Abstract

Plastics have many unrivaled properties and are thus indispensable materials with an ever-increasing production. Since the plastics recycling rates are still small, the plastic waste that ends up on landfills, in the environment including oceans, and incineration plants also steadily grows. Large-scale automated sorting of waste plastics may help solve the problem. However, most state-of-the-art approaches are limited to a (very) small number of plastic types that can be simultaneously sorted and have severe difficulties with black plastics. The labeling of plastics with fluorescent tracers (“markers”) during their production has the potential to enable the fast and highly reliable classification and automated sorting of many different plastic types simultaneously. Unfortunately, the unique marker fluorescence (“optical fingerprint”) might be obscured by the autofluorescence (AF) often emitted by plastics. Recently, we have shown that time-gated fluorescence spectroscopy (TGFS) can be successfully applied to eliminate the influences from AF. In this study, we present the prototype of a TGFS measurement system for the classification and sorting of plastics and evaluate its performance in a typical industrial situation. With 150 000 investigated plastics flakes from 10 different plastic types that were labeled with binary combinations of six fluorescent markers, an overall plastics recovery rate (mean true positive rate TPR¯) of 99.76%, and a plastics purity (positive predictive value PPV¯) of 99.88% were achieved. Additional simulations that were carried out based upon the experiments allow a prediction of the performance as a function of the signal-to-noise (S/N) ratio such that various system parameters can be adapted to the particular situation.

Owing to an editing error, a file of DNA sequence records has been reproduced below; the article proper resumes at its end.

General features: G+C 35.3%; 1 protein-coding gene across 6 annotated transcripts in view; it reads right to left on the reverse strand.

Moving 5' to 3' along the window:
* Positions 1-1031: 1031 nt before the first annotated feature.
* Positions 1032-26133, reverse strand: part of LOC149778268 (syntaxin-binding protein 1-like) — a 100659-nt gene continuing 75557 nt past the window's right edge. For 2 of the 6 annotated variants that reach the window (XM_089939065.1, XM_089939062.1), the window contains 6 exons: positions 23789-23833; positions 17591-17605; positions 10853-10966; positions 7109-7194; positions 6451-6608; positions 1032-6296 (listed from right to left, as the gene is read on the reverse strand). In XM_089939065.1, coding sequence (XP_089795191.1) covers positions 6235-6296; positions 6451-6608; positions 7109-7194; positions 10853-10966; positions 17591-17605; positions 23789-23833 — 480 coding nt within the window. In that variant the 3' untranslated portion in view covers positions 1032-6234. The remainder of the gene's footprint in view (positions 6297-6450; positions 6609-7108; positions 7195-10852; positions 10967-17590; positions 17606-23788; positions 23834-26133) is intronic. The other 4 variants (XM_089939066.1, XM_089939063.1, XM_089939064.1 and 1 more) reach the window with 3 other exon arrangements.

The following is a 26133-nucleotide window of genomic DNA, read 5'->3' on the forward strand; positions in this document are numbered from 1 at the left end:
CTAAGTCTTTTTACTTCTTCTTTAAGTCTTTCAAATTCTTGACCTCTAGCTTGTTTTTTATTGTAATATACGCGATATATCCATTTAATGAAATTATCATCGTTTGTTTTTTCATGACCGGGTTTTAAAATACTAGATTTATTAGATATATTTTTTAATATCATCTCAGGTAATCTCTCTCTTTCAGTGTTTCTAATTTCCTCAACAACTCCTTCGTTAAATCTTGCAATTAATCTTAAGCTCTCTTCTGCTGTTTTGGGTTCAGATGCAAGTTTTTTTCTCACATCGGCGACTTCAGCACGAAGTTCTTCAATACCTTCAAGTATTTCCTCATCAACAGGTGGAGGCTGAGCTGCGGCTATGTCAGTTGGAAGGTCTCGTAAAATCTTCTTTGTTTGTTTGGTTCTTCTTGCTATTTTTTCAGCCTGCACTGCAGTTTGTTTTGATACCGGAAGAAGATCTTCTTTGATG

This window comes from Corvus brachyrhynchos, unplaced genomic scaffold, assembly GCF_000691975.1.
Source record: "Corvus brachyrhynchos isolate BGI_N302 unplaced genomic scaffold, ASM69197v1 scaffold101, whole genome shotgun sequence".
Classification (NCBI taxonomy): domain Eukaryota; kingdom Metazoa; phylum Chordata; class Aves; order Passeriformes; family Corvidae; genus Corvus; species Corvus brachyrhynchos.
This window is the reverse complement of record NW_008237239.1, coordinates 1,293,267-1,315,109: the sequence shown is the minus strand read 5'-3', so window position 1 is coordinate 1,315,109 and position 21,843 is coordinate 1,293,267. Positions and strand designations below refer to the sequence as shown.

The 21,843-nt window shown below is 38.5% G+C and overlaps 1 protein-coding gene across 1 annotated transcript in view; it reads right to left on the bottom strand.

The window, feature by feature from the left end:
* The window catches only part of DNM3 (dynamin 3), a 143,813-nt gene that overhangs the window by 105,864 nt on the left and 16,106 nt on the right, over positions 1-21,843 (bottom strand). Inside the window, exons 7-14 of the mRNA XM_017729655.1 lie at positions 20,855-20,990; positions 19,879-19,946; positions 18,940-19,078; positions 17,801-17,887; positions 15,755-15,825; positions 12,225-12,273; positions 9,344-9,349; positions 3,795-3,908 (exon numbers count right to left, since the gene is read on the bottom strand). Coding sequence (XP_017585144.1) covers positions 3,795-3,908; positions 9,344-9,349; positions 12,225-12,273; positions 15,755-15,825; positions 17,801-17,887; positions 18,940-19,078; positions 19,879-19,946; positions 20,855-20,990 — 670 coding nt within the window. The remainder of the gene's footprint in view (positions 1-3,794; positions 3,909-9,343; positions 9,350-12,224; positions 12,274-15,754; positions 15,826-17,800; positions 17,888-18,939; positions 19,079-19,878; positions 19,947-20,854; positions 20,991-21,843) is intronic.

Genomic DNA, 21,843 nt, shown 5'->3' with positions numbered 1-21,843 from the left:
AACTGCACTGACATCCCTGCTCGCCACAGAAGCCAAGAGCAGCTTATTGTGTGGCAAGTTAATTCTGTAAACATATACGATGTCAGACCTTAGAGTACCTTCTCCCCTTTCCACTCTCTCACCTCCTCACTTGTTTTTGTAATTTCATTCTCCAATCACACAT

© 2019 The Author(s)

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